Tuesday, 2 September 2014

The baby names of summer

In August, the Office of National Statistics publish tables of names given to babies in the previous year in England and Wales.  You can download an excel spreadsheet of the data from their web site.  Scotland's General Register Office did the same for Scotland-born bairns back in March, available on their web site.

I always find it kind of interesting, but since I have a child born last year, I was especially interested to see the names.  Our baby is called Alba.  When I tell people this, they usually say "that's an ... interesting name" which I usually take to mean they think it is an unusual name - or perhaps not a real name at all.  Maybe this is just my prejudice, as it was my reaction when my other half first suggested it.  I didn't think it was a proper name that people actually had.  She had seen it in the book The Time-Traveller's Wife and liked it from there.  Fortunately, we had the 2012 baby name data to look at, and Alba came in at rank 483, with 91 Albas born in 2012.  That's above Frances (89 of them), Veronica (77), Gemma (73), Bridget (52) and Caroline (28) but below Princess (97), Jorja (102), Lacey-Mae (107), Lillie-Mae (108), Gracie-Mae (123), Lilly-Mae (158), Lilly-May (179), Ellie-Mae (189), Lily-May (192), Ellie-May (207) and Lily-Mae (232).  I was sufficiently convinced that Alba was a real name, and it grew on me.

Last year, there were 118 Albas born.  Funnily enough, when we started going to baby activities and hanging out with other babies and their parents, we came across two other Albas in Guildford, making it the only name that multiple baby girls -- that we know -- have.

It's interesting seeing how once-common names have become uncommon, and that names I hadn't really heard of have become quite common.  Take my own name -- Paul.  In the year of my birth (1974) it was the most common boys name (in England and Wales at least, though I was born in Scotland), and had been moderately popular for some time before that.  It didn't take too long to drop way down the ranking.   The plot attached shows where Paul came in the boys name list for about a hundred year period.  The graph of other once-common names looks pretty similar.  In 2013, Paul was in position #285, off the scale on the graph I made a few years ago. Names more popular than Paul (in 2013) include Aryan, Zayn and Jace, which are all a bit unfamiliar to me, as well as some I'd have thought to be rather old-fashioned, like Sidney and Wilfred.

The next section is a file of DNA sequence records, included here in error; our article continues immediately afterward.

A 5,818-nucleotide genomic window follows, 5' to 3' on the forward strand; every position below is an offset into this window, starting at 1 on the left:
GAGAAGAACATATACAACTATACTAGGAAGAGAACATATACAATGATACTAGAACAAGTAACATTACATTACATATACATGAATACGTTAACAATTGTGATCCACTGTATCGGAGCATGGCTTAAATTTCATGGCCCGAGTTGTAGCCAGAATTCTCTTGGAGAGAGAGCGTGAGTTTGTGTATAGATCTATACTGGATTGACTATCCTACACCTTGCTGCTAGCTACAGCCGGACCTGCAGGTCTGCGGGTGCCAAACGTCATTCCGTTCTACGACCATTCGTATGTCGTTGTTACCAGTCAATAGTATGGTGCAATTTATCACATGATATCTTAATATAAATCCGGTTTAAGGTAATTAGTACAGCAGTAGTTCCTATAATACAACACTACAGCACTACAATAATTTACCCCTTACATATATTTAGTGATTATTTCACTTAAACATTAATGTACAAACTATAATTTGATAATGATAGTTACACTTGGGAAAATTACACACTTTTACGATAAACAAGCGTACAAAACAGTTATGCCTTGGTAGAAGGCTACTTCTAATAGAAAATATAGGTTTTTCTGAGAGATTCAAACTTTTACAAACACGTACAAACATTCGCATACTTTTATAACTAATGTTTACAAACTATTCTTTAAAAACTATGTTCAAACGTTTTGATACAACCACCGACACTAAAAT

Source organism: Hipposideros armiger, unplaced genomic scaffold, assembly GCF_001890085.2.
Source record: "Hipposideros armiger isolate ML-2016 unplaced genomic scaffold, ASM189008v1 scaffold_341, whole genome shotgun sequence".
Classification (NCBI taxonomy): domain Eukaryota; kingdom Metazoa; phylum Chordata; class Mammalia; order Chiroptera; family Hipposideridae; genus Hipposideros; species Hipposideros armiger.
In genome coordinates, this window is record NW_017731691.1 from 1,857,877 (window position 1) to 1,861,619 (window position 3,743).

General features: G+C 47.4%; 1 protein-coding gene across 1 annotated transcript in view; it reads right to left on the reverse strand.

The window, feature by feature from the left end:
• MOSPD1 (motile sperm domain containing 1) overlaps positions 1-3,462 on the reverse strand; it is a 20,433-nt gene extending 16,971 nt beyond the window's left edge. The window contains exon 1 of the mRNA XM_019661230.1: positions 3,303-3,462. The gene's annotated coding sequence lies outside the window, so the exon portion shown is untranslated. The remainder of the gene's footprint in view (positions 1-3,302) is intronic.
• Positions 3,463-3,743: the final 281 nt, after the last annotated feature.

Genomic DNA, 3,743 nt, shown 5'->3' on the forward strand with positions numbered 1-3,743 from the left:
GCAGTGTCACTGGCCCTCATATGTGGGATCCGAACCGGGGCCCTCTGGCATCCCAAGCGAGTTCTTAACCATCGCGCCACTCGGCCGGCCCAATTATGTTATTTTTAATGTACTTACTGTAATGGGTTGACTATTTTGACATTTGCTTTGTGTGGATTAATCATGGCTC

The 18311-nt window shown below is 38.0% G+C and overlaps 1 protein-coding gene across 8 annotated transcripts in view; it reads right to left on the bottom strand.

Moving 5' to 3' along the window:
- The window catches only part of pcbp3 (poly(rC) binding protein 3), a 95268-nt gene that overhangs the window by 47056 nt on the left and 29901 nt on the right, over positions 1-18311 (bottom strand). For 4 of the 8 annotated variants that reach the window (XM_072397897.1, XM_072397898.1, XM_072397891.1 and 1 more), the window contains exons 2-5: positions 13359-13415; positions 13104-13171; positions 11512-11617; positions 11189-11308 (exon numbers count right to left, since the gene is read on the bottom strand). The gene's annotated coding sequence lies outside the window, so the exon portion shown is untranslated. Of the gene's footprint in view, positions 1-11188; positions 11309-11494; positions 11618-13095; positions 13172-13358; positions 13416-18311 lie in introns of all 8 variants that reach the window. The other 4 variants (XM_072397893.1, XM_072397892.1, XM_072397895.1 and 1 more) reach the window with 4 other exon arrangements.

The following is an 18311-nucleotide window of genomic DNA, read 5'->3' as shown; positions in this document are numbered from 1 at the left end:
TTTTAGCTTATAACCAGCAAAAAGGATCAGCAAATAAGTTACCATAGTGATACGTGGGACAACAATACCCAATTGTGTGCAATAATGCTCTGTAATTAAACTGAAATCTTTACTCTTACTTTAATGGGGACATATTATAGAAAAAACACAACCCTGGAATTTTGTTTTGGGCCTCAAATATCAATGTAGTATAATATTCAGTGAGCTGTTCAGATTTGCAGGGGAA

The ONS list for England and Wales give names only down to those with at least 3 occurrences "using S40 of the Freedom of Information Act in other to protect the confidentiality of individuals", so you can't see the really unusual and unique names, though names with three occurrences (amongst girls) include Weam, Wan, Tallulah-Blu, Shy, Ren, Pal, Meta, Lolly, Lava, Disney and Bellatrix. Boys' names occurring thrice include Ze, Tory, The, Rj, Pious, Pa, Or, King-David, Greatness and Berk. 

Scotland's GRO shows no such qualms about showing names given to fewer than three babies, so if you follow the link above, and are so inclined, you can see all the one-off names given in Scotland.